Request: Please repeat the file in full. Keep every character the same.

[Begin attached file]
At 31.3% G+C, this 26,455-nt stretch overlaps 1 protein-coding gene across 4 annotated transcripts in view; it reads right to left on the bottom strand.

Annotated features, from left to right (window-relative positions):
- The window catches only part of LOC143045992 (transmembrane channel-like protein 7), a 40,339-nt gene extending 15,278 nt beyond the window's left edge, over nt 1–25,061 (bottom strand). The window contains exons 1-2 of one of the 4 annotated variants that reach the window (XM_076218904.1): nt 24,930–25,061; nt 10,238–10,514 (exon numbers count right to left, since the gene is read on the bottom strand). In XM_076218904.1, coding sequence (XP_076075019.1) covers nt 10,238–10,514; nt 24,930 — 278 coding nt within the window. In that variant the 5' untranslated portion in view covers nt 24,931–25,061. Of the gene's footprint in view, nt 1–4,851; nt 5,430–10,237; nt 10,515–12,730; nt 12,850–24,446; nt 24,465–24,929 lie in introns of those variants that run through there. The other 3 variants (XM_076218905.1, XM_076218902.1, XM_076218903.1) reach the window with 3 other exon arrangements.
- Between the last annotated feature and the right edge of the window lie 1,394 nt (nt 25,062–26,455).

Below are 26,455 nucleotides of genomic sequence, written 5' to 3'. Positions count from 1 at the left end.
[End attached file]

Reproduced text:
At 31.3% G+C, this 26,455-nt stretch overlaps 1 protein-coding gene across 4 annotated transcripts in view; it reads right to left on the bottom strand.

Annotated features, from left to right (window-relative positions):
- The window catches only part of LOC143045992 (transmembrane channel-like protein 7), a 40,339-nt gene extending 15,278 nt beyond the window's left edge, over nt 1–25,061 (bottom strand). The window contains exons 1-2 of one of the 4 annotated variants that reach the window (XM_076218904.1): nt 24,930–25,061; nt 10,238–10,514 (exon numbers count right to left, since the gene is read on the bottom strand). In XM_076218904.1, coding sequence (XP_076075019.1) covers nt 10,238–10,514; nt 24,930 — 278 coding nt within the window. In that variant the 5' untranslated portion in view covers nt 24,931–25,061. Of the gene's footprint in view, nt 1–4,851; nt 5,430–10,237; nt 10,515–12,730; nt 12,850–24,446; nt 24,465–24,929 lie in introns of those variants that run through there. The other 3 variants (XM_076218905.1, XM_076218902.1, XM_076218903.1) reach the window with 3 other exon arrangements.
- Between the last annotated feature and the right edge of the window lie 1,394 nt (nt 25,062–26,455).

Below are 26,455 nucleotides of genomic sequence, written 5' to 3'. Positions count from 1 at the left end.